Coming home after a military deployment can feel great, but it is also a time of adjustment. Here is information about what to expect following a deployment and ways to find support to make the adjustment easier.
What to expect:
It’s important to think of your return to life following military deployment as a process rather than an event. Just as it took time to adjust to your deployment, it will now take time to reintegrate. You may have to get used to a different time zone, climate, pace of life, and culture. You’ll also have to make some emotional adjustments. Here are some ways you may feel.
- Tired, discouraged, with less energy than usual. There may be no one reason for these feelings. You may feel sad about the things you missed while gone. You may feel out of step or out of place. These feelings are a normal part of the adjustment process.
- Lonely. After the excitement of being back fades, you may find you’re having a hard time relating to friends or relatives. You may miss those you were close to during deployment. You may feel that no one at home understands what you’ve gone through. This might make you feel alone even when you’re with people who care about you. Try to reach out to friends and family members even if you feel uncomfortable about doing so. Chances are they may be feeling awkward, too. If you still feel lonely, a military support group may be very helpful as you adjust to being back home.
- Angry. It’s normal to feel angry or resentful because others were able to stay home while you were away or because things have changed while you were gone. Anger can be another part of adjusting to being home. It might help to talk to some you are close to, a trusted member of the clergy, or a professional counselor about your reaction.
- Culture shock. Even parts of your life that you thought would feel familiar and comfortable may feel foreign to you at first. Give yourself time to reintegrate..
Reconnecting with friends and family:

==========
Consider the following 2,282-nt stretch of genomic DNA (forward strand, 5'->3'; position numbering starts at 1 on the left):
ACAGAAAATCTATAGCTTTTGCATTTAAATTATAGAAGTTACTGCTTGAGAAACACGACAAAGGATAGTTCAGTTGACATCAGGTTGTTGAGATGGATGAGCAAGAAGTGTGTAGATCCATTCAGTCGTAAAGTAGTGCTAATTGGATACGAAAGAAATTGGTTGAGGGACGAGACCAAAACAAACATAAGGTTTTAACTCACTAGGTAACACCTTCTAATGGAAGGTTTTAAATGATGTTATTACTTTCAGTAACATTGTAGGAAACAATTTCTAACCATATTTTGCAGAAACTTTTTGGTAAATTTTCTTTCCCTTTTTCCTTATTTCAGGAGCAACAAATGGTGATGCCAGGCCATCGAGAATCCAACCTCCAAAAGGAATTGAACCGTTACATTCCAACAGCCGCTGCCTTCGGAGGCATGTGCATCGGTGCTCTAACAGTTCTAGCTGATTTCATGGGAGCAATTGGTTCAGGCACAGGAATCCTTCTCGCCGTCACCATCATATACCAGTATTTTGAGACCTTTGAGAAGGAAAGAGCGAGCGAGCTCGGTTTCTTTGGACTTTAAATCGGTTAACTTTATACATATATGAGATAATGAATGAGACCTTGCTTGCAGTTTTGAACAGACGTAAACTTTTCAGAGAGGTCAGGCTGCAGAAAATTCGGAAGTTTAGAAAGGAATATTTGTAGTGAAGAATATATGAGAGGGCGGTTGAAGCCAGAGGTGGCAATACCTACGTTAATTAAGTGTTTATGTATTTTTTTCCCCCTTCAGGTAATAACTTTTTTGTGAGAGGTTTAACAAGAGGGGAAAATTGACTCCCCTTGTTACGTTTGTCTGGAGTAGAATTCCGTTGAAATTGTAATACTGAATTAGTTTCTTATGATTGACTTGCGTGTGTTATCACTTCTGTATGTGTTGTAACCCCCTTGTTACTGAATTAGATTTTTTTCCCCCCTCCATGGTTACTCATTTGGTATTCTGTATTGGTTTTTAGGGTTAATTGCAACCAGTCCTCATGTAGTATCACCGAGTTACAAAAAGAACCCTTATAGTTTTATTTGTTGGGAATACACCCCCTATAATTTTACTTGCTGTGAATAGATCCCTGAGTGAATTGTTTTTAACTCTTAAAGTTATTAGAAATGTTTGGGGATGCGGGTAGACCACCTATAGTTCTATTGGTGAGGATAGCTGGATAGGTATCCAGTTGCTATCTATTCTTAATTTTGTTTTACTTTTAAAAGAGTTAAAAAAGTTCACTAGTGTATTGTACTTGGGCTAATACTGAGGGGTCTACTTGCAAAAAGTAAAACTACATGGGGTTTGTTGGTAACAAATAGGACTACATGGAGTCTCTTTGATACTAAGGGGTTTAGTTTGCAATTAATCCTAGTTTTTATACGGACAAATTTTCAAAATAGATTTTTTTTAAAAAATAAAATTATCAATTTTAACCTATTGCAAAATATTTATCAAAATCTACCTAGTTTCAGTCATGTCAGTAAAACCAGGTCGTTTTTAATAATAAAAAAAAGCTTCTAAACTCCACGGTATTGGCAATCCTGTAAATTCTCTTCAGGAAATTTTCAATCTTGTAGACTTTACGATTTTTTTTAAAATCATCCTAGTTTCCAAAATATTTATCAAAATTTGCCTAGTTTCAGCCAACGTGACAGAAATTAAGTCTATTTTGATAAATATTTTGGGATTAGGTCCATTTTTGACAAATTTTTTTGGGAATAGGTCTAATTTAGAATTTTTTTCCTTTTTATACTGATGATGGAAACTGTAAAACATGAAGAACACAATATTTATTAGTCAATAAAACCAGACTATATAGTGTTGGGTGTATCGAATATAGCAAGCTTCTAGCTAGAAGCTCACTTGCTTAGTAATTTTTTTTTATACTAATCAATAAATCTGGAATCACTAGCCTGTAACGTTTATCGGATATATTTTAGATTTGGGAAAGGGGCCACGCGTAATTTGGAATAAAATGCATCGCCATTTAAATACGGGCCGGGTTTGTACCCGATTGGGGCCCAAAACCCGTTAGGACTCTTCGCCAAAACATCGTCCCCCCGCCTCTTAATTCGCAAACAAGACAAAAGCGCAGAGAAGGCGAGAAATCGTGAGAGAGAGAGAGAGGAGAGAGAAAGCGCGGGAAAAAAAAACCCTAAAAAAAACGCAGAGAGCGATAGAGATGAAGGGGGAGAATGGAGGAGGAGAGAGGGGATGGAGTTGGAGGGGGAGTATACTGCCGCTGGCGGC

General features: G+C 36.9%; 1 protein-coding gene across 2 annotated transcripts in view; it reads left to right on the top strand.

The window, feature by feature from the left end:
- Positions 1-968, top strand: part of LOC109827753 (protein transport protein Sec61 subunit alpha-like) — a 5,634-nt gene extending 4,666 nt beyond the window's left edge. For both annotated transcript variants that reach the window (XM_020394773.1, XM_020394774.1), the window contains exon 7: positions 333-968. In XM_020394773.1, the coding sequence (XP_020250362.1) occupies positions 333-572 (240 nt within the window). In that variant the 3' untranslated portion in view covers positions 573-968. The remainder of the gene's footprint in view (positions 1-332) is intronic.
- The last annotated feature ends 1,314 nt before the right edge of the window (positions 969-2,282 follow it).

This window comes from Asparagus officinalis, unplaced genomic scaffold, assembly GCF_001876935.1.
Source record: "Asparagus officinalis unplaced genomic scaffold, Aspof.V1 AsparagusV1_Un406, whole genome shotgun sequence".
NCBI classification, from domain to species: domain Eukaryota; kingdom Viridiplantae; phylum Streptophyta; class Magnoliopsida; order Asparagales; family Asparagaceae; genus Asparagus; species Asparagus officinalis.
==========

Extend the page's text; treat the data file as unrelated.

It can be hard to reconnect with friends and family after being away for a long period of time. You may not know how to describe your experiences or you may not want to talk about them at all. It also can be hard to accept that life has gone on for friends and family while you were gone. Things may not return to the way they were before.
- Tell others what you need, especially in the early days of being home. For example, think about how you would like to handle reuniting with friends and family. You may find that you’d prefer to take some time to yourself or that you’re just not ready to visit with everyone you know as soon as you get back.
- Give yourself time to relax and return to your life at your own pace. Let friends and relatives know what you need. For example, if you would prefer a quiet family dinner instead of a big party to celebrate your return, gently let people know that you’re not ready for a large gathering.
- Realize that different people may react differently to your being away. Some people may want to know all about your experiences while others may not want to talk about them at all. The same might be true about your travels to other countries or areas. Try to be respectful of other people’s feelings and ask that they respect yours if they want more information than you would like to give.
- Understand that people lives may have changed while you were away. It’s important to take the time to understand how things may have changed while you were away and to be open to these changes.
- Be prepared for some awkwardness in your personal relationships. Remember that everyone in your life is adjusting to a new normal when you return after a military deployment. It’s common for couples or family members to feel awkward with each other after being separated for long periods of time. People may wonder how or why you’ve changed and what you’ve gone through, but they may not know how to ask you about it. And you might not know what to talk about because you’re not caught up on the local news or what’s going on in everyone’s lives. Talk about how you’re feeling and encourage friends and family to do the same.
- Be patient with yourself and with others. Give yourself and others time to adjust to your return instead of trying to make up for lost time as soon as you get back. The adjustment to being back home doesn’t happen overnight; it may take days, weeks, or months. Eventually you will settle back into your life–it just may not be exactly the same life that you had before the deployment.
- Other veterans. It can be especially helpful to talk with someone who has been through deployment.
- Trusted friends. Sometimes just talking about how you are feeling and what you are experiencing can help you feel better.
- Religious or spiritual communities. Many people find support through religious or spiritual communities.
- A professional counselor. A professional counselor or therapist can help you cope with stress, feelings of sadness or confusion, and other issues related to your adjustment back home. You can find a counselor by talking with your health care provider or by contacting your Employee Assistance Program (EAP).
This material is provided by Cigna for informational/educational purposes only. It is not medical/clinical advice. Only a health care professional can make a diagnosis or recommend a treatment plan. For more information about your behavioral health coverage, you can call the customer service or the behavioral health telephone number listed on your health care identification card.